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Geoffrey Burnstock - Audio

UCL History of Medicine,

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Geoffrey Burnstock - Audio
Geoffrey Burnstock - Audio

Geoffrey Burnstock - Audio

UCL History of Medicine,

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Followers
0
Plays
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Professor Geoffrey Burnstock was born in London in 1929 and studied theology, maths and physics at King’s College London, before completing a PhD at King’s and University College London (1957) under the supervision of the neurophysiologist, JZ Young. Between 1959 and 1975, Professor Burnstock worked at the University of Melbourne, beginning with a senior lectureship in zoology. Most of his major research has been on the autonomic nervous system, notably autonomic neurotransmission and he is best known for his discovery that ATP is a transmitter in NANC (non-adrenergic, non-cholinergic) nerves and also for the discovery and definition of P2 purinergic receptors, their signaling pathways and functional relevance. Professor Burnstock’s work in this area has had an impact on the understanding of pain mechanisms, incontinence, embryological development, bone formation and resorption, and on skin, prostate and bladder cancer.Professor Burnstock returned to London in 1975, becoming Head of Department of Anatomy and Developmental Biology at University College London and Convenor of the Centre of Neuroscience. He has served as editor-in-chief of the journals Autonomic Neuroscience and Purinergic Signalling and has been on the editorial boards of many other journals. He has been elected to the Australian Academy of Science (1971, the Royal Society (1986) and the Academy of Medical Sciences (1998), and was awarded the Royal Society Gold Medal (2000). He was President (1995-2000) of the International Society for Autonomic Neuroscience (ISAN), and was first in the Institute of Scientific Information list (1994-2004) of most cited scientists in Pharmacology and Toxicology.

Latest Episodes

1. School and university years

Professor Geoffrey Burnstock was born in London in 1929 and studied theology, maths and physics at King’s College London, before completing a PhD at King’s and University College London (1957) under the supervision of the neurophysiologist, JZ Young. Between 1959 and 1975, Professor Burnstock worked at the University of Melbourne, beginning with a senior lectureship in zoology. Most of his major research has been on the autonomic nervous system, notably autonomic neurotransmission and he is best known for his discovery that ATP is a transmitter in NANC (non-adrenergic, non-cholinergic) nerves and also for the discovery and definition of P2 purinergic receptors, their signaling pathways and functional relevance. Professor Burnstock’s work in this area has had an impact on the understanding of pain mechanisms, incontinence, embryological development, bone formation and resorption, and on skin, prostate and bladder cancer. Professor Burnstock returned to London in 1975, becoming Hea...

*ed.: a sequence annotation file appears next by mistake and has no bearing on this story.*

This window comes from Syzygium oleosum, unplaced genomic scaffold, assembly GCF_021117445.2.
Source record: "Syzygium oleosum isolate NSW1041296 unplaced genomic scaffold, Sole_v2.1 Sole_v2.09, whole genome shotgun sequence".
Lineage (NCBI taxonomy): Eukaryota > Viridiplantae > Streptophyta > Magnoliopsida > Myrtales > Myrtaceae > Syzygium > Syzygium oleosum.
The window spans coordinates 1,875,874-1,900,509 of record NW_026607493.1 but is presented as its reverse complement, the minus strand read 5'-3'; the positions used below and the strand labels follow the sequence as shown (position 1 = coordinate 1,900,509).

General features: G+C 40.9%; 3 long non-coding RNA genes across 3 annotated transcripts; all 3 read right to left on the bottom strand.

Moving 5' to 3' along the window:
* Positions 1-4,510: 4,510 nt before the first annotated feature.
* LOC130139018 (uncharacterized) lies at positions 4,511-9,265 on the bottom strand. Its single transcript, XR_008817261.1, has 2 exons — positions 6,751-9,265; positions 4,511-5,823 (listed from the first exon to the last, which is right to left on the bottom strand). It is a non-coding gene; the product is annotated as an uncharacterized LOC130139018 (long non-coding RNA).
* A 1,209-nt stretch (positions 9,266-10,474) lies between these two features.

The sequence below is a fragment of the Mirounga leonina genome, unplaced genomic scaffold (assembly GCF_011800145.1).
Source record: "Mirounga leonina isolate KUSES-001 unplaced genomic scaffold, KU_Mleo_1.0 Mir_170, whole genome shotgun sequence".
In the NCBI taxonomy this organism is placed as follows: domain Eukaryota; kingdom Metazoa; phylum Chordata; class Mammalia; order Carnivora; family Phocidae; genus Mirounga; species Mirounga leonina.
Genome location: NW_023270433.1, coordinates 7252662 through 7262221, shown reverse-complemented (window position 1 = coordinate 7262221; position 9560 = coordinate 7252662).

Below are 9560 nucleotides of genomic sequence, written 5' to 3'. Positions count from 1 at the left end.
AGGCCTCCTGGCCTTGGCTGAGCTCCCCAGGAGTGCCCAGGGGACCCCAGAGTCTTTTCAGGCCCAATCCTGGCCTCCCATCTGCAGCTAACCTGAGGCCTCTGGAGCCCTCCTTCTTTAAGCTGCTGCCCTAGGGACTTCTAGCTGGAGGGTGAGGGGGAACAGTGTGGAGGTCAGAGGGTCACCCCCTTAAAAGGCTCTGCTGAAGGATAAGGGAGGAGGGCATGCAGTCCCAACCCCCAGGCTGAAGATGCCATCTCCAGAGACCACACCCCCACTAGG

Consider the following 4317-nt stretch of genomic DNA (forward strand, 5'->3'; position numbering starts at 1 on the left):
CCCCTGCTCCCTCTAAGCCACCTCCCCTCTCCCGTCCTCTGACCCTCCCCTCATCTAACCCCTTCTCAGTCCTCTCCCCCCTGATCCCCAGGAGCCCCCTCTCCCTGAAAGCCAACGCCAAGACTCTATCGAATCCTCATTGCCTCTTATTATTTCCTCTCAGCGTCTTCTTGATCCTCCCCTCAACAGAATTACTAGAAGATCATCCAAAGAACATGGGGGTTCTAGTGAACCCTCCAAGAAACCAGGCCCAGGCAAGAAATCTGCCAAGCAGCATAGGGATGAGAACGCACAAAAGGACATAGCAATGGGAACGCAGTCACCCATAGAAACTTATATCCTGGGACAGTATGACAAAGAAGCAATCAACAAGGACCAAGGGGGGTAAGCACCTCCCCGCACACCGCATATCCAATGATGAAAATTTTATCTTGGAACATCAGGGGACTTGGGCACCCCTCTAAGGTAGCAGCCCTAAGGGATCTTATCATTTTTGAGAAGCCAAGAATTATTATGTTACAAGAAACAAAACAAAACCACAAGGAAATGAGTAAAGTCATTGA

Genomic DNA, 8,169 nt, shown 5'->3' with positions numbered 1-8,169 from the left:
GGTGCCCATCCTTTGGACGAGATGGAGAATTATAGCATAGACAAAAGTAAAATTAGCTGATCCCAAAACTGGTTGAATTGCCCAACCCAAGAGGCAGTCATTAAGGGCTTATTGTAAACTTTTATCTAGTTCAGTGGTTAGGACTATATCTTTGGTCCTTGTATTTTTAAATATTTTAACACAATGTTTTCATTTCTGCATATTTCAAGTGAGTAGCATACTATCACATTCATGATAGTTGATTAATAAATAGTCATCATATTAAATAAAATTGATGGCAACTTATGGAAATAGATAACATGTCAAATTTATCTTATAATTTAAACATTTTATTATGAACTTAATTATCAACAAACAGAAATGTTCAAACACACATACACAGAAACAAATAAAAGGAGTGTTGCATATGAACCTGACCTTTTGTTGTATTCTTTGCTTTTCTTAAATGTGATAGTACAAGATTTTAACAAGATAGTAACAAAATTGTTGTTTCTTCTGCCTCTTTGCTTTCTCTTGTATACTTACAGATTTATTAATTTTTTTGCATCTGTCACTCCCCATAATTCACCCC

3 MIN2009 JUN 24
Comments
1. School and university years

26. Ideas for future research and an offer to young scientists

Professor Geoffrey Burnstock was born in London in 1929 and studied theology, maths and physics at King’s College London, before completing a PhD at King’s and University College London (1957) under the supervision of the neurophysiologist, JZ Young. Between 1959 and 1975, Professor Burnstock worked at the University of Melbourne, beginning with a senior lectureship in zoology. Most of his major research has been on the autonomic nervous system, notably autonomic neurotransmission and he is best known for his discovery that ATP is a transmitter in NANC (non-adrenergic, non-cholinergic) nerves and also for the discovery and definition of P2 purinergic receptors, their signaling pathways and functional relevance. Professor Burnstock’s work in this area has had an impact on the understanding of pain mechanisms, incontinence, embryological development, bone formation and resorption, and on skin, prostate and bladder cancer. Professor Burnstock returned to London in 1975, becoming Hea...